Syllable formation and syllable division rules appear to be a matter of great practical value to the language learner. They are especial1y important when it is necessary to know the number of syllables for the purpose of picturing a word or a sentence on the staves, or for finding a convenient place to put a stress mark in phonetic transcription. One must know the rules to define the syllable boundaries to make correct syllable division at the junction of words. As wrong syllabic division may cause misunderstanding, eg: a nice house (a 'nals 'haus); an ice house (;)n 'al£ 'haus).
When the first sequence is pronounced with the syllable boundary between the sounds (n) and [ai] a phonological mistake is made as in this case the meaning is different.
It is not difficult to count how many syllables a word contains by noticing the peaks or the most prominent sounds in it (vowels and the sonorants [I, n. m]). but it is not generally easy to determine precisely the syllable bondary. Sometimes the beginning of a syllable is marked by a stress, eg create Ikn'en); concern [k:m's3:n). In other cases the transition from one vowel sound to another indicates the separation of syllables, eg seeing ['si:IO); bluish I'blu:lf) .
But there are cases when, it is almost impossible to determine the syllable boundary, eg extra ('ekstr). It is quite evident that there are two syllables in the word as there are two peaks (the vowels [e) and (a) in it. But the syllable division may be marked like this: I'ek-str::» or ['eks-tra).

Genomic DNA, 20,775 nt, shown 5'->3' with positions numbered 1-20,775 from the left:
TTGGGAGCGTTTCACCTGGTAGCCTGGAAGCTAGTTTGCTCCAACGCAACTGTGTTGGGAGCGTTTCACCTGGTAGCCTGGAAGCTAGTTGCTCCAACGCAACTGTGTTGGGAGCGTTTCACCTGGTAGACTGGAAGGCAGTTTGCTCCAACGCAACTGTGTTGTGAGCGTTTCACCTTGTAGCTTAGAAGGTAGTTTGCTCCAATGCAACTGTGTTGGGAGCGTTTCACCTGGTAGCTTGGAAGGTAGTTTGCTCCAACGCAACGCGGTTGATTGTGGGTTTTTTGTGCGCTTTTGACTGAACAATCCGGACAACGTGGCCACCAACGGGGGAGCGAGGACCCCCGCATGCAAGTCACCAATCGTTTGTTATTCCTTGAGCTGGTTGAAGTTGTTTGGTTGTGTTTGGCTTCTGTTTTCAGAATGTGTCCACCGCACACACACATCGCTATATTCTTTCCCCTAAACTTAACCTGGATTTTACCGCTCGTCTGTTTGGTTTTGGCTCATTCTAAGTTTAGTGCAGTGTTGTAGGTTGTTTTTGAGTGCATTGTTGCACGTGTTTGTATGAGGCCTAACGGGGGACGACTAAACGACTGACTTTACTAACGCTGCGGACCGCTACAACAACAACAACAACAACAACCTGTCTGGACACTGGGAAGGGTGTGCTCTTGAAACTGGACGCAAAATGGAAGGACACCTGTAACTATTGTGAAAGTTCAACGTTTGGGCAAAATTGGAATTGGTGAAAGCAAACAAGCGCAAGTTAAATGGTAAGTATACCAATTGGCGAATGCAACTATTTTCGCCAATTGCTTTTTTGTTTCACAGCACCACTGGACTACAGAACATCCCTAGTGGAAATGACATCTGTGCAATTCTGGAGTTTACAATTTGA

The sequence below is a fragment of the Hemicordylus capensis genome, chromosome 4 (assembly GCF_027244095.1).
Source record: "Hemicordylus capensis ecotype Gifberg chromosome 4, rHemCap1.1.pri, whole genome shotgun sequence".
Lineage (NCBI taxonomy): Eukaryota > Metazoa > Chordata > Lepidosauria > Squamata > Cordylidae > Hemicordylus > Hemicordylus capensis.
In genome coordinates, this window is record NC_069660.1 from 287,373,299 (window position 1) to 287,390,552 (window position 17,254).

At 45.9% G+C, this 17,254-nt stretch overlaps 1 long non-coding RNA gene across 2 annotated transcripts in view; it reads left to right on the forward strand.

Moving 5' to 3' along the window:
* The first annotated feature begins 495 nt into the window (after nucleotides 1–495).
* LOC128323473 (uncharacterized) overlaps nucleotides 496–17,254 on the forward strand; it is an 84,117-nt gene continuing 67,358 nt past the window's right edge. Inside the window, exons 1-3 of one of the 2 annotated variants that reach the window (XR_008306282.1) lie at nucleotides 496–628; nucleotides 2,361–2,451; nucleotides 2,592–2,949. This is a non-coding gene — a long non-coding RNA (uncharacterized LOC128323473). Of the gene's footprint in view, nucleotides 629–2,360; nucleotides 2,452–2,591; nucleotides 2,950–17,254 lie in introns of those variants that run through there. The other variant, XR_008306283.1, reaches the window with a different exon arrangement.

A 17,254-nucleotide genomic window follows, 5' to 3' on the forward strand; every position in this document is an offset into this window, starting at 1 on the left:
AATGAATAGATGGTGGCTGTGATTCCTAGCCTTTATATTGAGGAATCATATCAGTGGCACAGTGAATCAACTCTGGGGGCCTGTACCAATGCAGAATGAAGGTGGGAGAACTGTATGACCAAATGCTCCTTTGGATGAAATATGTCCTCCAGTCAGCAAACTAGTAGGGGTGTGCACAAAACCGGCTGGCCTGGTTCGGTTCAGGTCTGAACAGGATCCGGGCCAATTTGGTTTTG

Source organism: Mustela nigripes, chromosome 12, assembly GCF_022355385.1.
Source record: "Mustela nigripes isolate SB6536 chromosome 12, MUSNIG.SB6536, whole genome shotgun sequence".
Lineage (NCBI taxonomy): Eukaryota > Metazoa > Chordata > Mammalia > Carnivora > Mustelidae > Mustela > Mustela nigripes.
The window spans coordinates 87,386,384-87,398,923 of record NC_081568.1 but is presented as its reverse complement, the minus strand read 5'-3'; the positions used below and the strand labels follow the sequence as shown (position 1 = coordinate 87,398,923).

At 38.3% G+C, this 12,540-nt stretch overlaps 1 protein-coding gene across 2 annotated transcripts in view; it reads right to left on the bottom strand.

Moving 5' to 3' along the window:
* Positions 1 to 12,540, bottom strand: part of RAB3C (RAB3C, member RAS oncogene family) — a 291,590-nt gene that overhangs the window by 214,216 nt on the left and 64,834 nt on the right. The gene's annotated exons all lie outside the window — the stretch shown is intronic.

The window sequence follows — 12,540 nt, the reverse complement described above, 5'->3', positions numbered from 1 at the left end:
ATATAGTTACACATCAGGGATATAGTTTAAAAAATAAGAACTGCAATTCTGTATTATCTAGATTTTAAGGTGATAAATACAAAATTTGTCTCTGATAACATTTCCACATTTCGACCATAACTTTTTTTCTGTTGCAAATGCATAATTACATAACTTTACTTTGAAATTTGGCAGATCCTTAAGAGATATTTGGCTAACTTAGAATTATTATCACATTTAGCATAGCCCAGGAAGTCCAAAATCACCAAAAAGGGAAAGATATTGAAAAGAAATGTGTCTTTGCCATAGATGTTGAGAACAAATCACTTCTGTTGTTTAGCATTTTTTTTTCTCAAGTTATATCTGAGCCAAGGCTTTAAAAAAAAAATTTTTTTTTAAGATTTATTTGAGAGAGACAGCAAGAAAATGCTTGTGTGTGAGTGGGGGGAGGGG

In most general terms syllable division rules can be defined as follows:
(1) An intervocalic consonant tends to belong to the following syllabic sound. eg about 1::>-lbaut); writing ('ral-tll)).
This rule holds true for cases when a consonant is preceded by a long vowel or a diphthong, as they are always free at the end and there is no need to close the syllable. eg music ('mju: zIk); skating l'skeHII)).
But in case of a short stressed vowel followed by a consonant there are three viewpoints concerning the syllable boundary:
- the intervocalic consonant belongs to the short vowel preceding it (to make the short vowel checked). eg pity I'PIt-J). coffee ('kof-I). better ('bet-a);
- the intervocalic consonant belongs to the vowel following it, eg ['pHI), ('ko-fll, ('be-tal;
- the syllable boundary goes through the consonant. eg ['pltl), I'kofl), /,beta].
In thIs case the sounds (t] and (f] belong structurally both to the preceding and the following vowels. The last point of view seems to be more convenient for pedagogical expedience as a stressed vowel being covered by a consonant becomes checked.
(2) Intervocalic combinations of consonants belong to the folowing syllabic sound, if such combinations are typical of English. eg naturally ('nreif-ra-Ir]. It is reasonable to admit that the syllable boundary is placed in this word between [tʃ] and [r] as [rә] and [ætʃ] possible word final and initial sequences, while the word final [æ] and initial [tʃrә] do not occur in English, eg latch (lretf], extra ['ekstr)
Recommendations. 1. Make vowels in stressed syllables checked by passing over to the articulation of the following consonant as quickly as possible.
2. See that you make correct syllable division at the junction of words, cf:
They Jived in an ice house. (Oe. \.hvd In ;m 'a IS ,haus).
They lived in a nice house. (Oe. \.hvd In ;) 'nalS ,haus)..